So you have data from a source, and he didn't keep a record of how he got the coordinates, and he's (pick one or more) dead, retired, nowhere to be found. And you have numbers but they don't fit the format of standard UTM grids, and when you try to run the numbers and get latitude and longitude you come out in the middle of Siberia (except when your data is actually from Siberia, in which case it comes out in downtown Burbank). Now what?
Pretty much every governmental entity advanced enough to draw a sketch map on a napkin has its own grid system. The reason is that a grid centered on the state or county fits the geography better than a grid that may be centered several degrees away. Also, depending on the shape to be covered, one map projection may work better than another. For New Hampshire, which is long in a north-south direction, the obvious projection is a transverse Mercator grid centered on 71 40 W. Now for the standard UTM grids, Zones 18 and 19 meet at 72 W, and the state would be split by two zones whose grids meet at an angle. Also the central meridian for Zone 18 is 75 W and the meridian for Zone 19 is 69 W, neither of which are anywhere close to New Hampshire. The standard UTM grid isn't well suited to New Hampshire, but a special grid centered on the north-south axis of the state works much better. For states that are long in the east-west direction, like Kentucky, a conic projection is better. The National Geodetic Survey standards for state grid systems specify that grids be based either on the transverse Mercator projection or the Lambert conformal conic projection. What's very nice from the standpoint of government agencies are that zone boundaries are defined by state and county lines, not latitude and longitude. So towns and counties are never split.
Why local grids? They're more accurate. The standard UTM grid is accurate to one part in 2500. That is, if you measure a distance on the map in terms of the grid, and then measure it on the ground, you could be off by 1/2500, or about two feet in a mile. No biggie for targeting artillery (since the UTM system was started by the military) but possibly big trouble if you're plotting right of way for a road and the guy whose property is on the wrong side of that two feet is litigious. So the state plane systems try for accuracy of one part in 10,000 (six inches per mile). They do that by having smaller zones so the projection surface fits the earth more snugly, and by having the projection surface better centered on the state.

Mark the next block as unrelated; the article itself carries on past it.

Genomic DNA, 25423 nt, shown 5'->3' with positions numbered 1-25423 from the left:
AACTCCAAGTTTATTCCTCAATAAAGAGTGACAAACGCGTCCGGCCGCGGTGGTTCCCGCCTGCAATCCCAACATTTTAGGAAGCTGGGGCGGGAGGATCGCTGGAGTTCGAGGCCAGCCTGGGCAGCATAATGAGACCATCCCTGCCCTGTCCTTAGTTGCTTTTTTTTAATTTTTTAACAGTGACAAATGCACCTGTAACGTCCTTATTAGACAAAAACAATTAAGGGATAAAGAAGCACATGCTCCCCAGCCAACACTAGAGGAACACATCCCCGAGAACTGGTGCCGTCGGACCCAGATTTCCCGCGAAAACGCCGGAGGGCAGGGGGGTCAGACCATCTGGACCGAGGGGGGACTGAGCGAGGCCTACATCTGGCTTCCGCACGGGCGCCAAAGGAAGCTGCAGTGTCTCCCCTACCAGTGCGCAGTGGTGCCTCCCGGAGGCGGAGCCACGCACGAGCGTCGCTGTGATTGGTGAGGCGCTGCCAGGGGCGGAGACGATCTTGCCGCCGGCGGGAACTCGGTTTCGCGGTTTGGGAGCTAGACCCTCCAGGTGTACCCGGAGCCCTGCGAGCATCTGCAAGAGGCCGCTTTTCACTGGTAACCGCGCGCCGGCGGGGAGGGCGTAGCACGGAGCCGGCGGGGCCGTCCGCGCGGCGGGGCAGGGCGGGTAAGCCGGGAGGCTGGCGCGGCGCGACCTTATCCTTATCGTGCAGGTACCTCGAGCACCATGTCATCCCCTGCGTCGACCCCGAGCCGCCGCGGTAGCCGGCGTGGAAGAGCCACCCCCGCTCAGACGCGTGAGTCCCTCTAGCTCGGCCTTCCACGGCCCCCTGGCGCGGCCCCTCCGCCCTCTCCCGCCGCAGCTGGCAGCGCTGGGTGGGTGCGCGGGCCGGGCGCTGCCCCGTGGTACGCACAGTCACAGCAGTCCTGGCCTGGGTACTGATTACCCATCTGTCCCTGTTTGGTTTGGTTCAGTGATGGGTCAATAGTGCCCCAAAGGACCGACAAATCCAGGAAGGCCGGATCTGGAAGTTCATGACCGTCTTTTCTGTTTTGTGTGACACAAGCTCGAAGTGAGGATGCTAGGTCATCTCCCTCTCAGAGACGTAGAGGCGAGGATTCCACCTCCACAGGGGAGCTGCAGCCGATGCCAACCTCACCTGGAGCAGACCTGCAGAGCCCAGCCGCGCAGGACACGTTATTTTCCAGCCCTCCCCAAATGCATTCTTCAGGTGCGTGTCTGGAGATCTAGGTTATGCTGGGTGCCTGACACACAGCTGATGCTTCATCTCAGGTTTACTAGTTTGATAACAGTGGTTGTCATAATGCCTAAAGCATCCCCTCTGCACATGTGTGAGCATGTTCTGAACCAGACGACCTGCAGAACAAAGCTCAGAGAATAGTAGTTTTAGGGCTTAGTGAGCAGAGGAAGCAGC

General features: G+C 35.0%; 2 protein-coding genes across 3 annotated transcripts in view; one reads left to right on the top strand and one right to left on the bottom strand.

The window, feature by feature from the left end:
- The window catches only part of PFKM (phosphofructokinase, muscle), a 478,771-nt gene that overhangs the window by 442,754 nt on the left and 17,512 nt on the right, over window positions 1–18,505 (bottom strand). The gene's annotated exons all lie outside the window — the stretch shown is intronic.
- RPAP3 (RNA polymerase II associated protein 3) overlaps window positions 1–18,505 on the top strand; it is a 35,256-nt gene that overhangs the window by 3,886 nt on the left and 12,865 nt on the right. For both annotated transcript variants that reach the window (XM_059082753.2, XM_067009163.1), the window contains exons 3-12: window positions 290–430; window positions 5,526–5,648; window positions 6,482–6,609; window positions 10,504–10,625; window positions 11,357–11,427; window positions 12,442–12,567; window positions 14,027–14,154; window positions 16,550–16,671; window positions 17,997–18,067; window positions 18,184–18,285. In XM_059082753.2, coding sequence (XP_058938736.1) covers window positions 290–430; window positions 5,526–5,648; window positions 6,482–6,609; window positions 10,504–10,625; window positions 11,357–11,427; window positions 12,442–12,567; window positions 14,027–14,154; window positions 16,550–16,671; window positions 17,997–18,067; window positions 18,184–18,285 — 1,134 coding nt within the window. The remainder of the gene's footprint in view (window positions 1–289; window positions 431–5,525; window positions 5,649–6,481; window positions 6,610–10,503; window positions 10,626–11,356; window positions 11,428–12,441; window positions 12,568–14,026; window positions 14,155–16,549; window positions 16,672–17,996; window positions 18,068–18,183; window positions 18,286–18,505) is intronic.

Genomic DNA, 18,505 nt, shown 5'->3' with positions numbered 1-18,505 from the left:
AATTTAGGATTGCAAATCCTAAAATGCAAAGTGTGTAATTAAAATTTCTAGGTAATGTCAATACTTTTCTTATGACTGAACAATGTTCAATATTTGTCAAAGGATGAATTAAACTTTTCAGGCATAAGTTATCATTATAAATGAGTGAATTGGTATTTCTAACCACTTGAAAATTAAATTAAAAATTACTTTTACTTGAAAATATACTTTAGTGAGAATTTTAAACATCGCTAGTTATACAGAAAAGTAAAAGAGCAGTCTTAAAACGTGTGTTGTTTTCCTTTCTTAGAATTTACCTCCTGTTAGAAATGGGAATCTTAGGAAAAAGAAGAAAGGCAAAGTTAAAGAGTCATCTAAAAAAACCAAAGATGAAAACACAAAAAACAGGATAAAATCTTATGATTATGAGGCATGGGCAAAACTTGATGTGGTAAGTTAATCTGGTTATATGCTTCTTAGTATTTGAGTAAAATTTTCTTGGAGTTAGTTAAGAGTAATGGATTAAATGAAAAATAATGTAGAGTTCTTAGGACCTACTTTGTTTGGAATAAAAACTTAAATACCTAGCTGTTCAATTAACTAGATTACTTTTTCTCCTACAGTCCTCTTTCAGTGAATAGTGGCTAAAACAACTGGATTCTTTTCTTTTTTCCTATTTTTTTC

It's possible to have even more specific local grids. Wisconsin and Minnesota (and possibly other states) have county grids. These use not only the projection best suited to the shape of the county, but take topography into account as well. For a datum (model of the earth's shape) they use not sea level, but an ellipsoid matching the average elevation of the county. And if the county has an overall topographic slope, the grid will be shifted so that the cylinder or cone mapping the county provides the closest fit to the county topography. Wisconsin shoots for (and mostly gets) accuracy of one part in 30,000 for the county grids in rural areas and 1 in 50,000 or 1-1/4 inches in a mile in urban areas. For example, one grid covers four counties in southeast Wisconsin along the Lake Michigan shore. The central meridian isn't at the longitude that best fits the shapes of the counties, but a bit farther east. The shift optimizes accuracy in the urban areas, which are all along the lakeshore.
So if you have odd looking numbers, you may have a state or county grid. The agencies most likely to be able to provide information are your State Department of Transportation, State Surveyor, or State Geological Survey. Also, early implementations of state plane coordinate systems used feet for their unit of measure, not meters, and surveyors still work a lot in feet. So if meters don't work, try feet.
Also, if the map that was used is a privately published map, like say for a guidebook, the grid may be an entirely arbitrary one defined by the publisher. I once got an inquiry from someone looking at data from Mexico, and finally figured out the map had 0,0 at Tijuana, the far northwest corner of Mexico, and measured south and east from there.